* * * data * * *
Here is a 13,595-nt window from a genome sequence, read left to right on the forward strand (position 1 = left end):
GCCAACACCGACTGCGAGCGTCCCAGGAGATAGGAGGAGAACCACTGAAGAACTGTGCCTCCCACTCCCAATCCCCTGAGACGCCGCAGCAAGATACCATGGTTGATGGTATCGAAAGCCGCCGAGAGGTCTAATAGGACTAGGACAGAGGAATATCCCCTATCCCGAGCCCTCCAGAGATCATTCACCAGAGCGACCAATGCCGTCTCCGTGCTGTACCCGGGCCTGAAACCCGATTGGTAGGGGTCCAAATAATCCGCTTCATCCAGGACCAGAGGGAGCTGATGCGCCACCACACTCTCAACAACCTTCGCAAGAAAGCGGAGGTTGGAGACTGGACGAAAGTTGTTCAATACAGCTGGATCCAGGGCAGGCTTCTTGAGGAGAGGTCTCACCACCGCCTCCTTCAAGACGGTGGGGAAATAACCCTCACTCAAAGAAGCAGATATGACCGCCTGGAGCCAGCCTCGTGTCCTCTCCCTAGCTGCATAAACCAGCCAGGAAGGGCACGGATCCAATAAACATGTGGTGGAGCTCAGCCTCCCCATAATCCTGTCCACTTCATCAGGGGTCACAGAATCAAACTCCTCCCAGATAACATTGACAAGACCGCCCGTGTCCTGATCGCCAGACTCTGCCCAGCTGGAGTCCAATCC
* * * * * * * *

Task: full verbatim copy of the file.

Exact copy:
Here is a 13,595-nt window from a genome sequence, read left to right on the forward strand (position 1 = left end):
GCCAACACCGACTGCGAGCGTCCCAGGAGATAGGAGGAGAACCACTGAAGAACTGTGCCTCCCACTCCCAATCCCCTGAGACGCCGCAGCAAGATACCATGGTTGATGGTATCGAAAGCCGCCGAGAGGTCTAATAGGACTAGGACAGAGGAATATCCCCTATCCCGAGCCCTCCAGAGATCATTCACCAGAGCGACCAATGCCGTCTCCGTGCTGTACCCGGGCCTGAAACCCGATTGGTAGGGGTCCAAATAATCCGCTTCATCCAGGACCAGAGGGAGCTGATGCGCCACCACACTCTCAACAACCTTCGCAAGAAAGCGGAGGTTGGAGACTGGACGAAAGTTGTTCAATACAGCTGGATCCAGGGCAGGCTTCTTGAGGAGAGGTCTCACCACCGCCTCCTTCAAGACGGTGGGGAAATAACCCTCACTCAAAGAAGCAGATATGACCGCCTGGAGCCAGCCTCGTGTCCTCTCCCTAGCTGCATAAACCAGCCAGGAAGGGCACGGATCCAATAAACATGTGGTGGAGCTCAGCCTCCCCATAATCCTGTCCACTTCATCAGGGGTCACAGAATCAAACTCCTCCCAGATAACATTGACAAGACCGCCCGTGTCCTGATCGCCAGACTCTGCCCAGCTGGAGTCCAATCC